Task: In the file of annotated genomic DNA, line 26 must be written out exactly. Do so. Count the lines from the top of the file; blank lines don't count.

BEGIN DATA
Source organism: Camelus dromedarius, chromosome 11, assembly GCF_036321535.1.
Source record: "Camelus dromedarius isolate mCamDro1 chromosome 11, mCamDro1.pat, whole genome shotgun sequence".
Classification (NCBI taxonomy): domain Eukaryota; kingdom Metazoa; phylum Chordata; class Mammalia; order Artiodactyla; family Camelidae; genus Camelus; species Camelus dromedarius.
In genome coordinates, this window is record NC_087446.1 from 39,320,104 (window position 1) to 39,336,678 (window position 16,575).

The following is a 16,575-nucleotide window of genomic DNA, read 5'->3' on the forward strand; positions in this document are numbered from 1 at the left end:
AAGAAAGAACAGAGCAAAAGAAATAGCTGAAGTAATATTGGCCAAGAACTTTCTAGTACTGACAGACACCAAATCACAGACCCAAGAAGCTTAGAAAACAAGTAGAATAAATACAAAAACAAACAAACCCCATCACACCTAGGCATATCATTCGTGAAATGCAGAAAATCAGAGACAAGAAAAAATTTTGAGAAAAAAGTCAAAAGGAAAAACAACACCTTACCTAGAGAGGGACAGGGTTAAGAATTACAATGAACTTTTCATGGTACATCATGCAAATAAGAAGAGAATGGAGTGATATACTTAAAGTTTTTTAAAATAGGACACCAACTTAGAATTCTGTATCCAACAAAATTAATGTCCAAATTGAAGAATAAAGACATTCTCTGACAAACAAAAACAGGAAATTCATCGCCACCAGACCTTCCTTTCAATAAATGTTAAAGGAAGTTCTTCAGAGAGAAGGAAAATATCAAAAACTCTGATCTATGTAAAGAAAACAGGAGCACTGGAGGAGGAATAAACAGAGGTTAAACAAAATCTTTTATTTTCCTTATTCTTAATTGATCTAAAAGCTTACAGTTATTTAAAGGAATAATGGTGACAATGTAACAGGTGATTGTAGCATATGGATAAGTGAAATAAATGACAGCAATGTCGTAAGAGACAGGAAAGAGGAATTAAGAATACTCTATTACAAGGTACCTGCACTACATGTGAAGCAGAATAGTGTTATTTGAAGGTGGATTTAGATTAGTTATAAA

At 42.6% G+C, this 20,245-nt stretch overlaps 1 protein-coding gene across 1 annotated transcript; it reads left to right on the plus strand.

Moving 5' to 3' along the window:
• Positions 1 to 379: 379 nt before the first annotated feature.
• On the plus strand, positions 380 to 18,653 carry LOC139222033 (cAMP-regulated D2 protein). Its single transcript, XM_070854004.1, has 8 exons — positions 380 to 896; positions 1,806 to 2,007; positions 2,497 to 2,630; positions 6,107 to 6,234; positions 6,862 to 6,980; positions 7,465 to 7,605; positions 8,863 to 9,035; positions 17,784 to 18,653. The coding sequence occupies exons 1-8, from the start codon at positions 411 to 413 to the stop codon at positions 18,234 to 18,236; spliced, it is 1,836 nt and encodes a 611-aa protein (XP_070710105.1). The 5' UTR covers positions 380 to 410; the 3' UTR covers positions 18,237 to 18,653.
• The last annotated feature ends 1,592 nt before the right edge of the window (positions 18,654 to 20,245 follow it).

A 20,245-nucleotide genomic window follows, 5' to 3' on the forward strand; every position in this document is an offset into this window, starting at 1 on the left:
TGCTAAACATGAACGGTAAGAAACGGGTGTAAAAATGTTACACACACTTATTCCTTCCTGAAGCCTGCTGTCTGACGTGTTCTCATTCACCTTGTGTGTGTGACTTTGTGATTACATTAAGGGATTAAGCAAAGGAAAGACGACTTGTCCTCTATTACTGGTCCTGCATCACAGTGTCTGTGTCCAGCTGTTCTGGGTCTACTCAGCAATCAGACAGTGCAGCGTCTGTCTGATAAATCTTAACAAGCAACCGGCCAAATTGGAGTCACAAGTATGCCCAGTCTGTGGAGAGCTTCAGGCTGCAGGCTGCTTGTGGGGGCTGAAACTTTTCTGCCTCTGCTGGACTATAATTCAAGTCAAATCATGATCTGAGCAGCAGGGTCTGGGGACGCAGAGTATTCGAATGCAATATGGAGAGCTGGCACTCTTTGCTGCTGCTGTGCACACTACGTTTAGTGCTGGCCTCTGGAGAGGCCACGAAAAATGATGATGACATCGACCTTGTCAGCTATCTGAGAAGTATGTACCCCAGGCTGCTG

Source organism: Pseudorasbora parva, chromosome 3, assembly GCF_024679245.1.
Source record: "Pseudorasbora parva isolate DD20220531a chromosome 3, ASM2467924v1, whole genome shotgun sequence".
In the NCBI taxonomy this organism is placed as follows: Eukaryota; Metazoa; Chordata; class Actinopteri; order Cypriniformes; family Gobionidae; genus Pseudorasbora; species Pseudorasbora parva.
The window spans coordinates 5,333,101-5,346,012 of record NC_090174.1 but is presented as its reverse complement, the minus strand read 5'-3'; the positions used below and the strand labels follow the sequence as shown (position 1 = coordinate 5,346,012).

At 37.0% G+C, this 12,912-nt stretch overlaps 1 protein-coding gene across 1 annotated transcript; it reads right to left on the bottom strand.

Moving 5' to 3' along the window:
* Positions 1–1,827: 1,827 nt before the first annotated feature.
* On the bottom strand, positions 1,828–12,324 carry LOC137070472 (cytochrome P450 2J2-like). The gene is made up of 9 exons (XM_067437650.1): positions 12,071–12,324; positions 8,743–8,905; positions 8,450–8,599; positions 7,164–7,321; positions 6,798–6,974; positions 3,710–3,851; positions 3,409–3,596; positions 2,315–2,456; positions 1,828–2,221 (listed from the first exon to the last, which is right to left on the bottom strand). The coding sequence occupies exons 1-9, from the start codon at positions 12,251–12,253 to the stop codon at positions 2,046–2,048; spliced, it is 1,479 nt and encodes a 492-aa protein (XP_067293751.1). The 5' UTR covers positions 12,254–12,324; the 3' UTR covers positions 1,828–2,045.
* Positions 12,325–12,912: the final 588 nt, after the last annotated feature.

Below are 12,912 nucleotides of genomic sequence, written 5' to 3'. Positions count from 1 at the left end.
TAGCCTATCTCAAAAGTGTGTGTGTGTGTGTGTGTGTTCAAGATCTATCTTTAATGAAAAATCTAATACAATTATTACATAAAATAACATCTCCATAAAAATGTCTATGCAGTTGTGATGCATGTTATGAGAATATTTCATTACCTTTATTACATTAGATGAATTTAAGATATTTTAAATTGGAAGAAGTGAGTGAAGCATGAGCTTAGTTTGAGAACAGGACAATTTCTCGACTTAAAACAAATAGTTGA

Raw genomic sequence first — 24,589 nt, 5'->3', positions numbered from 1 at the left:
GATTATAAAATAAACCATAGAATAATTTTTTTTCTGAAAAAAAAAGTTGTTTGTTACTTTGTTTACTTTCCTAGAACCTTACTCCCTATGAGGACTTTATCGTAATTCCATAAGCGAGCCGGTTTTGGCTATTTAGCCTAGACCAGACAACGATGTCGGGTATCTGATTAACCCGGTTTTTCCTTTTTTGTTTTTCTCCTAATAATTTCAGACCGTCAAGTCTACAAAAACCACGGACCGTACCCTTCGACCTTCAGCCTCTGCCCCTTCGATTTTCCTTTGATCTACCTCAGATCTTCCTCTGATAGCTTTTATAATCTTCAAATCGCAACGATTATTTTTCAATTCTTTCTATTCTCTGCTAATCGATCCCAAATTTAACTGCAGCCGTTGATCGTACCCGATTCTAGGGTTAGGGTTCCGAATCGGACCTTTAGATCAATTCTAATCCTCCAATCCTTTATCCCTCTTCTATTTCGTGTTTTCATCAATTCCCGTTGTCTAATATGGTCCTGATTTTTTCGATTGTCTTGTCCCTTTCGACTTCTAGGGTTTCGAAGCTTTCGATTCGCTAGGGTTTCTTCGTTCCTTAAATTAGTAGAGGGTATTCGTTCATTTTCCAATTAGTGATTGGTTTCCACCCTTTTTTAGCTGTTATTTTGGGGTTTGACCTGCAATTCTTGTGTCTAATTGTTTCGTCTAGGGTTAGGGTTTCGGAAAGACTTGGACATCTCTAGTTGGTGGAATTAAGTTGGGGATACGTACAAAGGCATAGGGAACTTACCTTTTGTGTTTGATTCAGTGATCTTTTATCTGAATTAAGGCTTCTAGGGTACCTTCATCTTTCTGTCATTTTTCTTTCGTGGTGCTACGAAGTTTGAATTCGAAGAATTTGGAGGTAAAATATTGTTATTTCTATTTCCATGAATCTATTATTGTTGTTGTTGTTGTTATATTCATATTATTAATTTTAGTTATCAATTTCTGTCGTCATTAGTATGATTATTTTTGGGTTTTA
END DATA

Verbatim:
GATTATAAAATAAACCATAGAATAATTTTTTTTCTGAAAAAAAAAGTTGTTTGTTACTTTGTTTACTTTCCTAGAACCTTACTCCCTATGAGGACTTTATCGTAATTCCATAAGCGAGCCGGTTTTGGCTATTTAGCCTAGACCAGACAACGATGTCGGGTATCTGATTAACCCGGTTTTTCCTTTTTTGTTTTTCTCCTAATAATTTCAGACCGTCAAGTCTACAAAAACCACGGACCGTACCCTTCGACCTTCAGCCTCTGCCCCTTCGATTTTCCTTTGATCTACCTCAGATCTTCCTCTGATAGCTTTTATAATCTTCAAATCGCAACGATTATTTTTCAATTCTTTCTATTCTCTGCTAATCGATCCCAAATTTAACTGCAGCCGTTGATCGTACCCGATTCTAGGGTTAGGGTTCCGAATCGGACCTTTAGATCAATTCTAATCCTCCAATCCTTTATCCCTCTTCTATTTCGTGTTTTCATCAATTCCCGTTGTCTAATATGGTCCTGATTTTTTCGATTGTCTTGTCCCTTTCGACTTCTAGGGTTTCGAAGCTTTCGATTCGCTAGGGTTTCTTCGTTCCTTAAATTAGTAGAGGGTATTCGTTCATTTTCCAATTAGTGATTGGTTTCCACCCTTTTTTAGCTGTTATTTTGGGGTTTGACCTGCAATTCTTGTGTCTAATTGTTTCGTCTAGGGTTAGGGTTTCGGAAAGACTTGGACATCTCTAGTTGGTGGAATTAAGTTGGGGATACGTACAAAGGCATAGGGAACTTACCTTTTGTGTTTGATTCAGTGATCTTTTATCTGAATTAAGGCTTCTAGGGTACCTTCATCTTTCTGTCATTTTTCTTTCGTGGTGCTACGAAGTTTGAATTCGAAGAATTTGGAGGTAAAATATTGTTATTTCTATTTCCATGAATCTATTATTGTTGTTGTTGTTGTTATATTCATATTATTAATTTTAGTTATCAATTTCTGTCGTCATTAGTATGATTATTTTTGGGTTTTA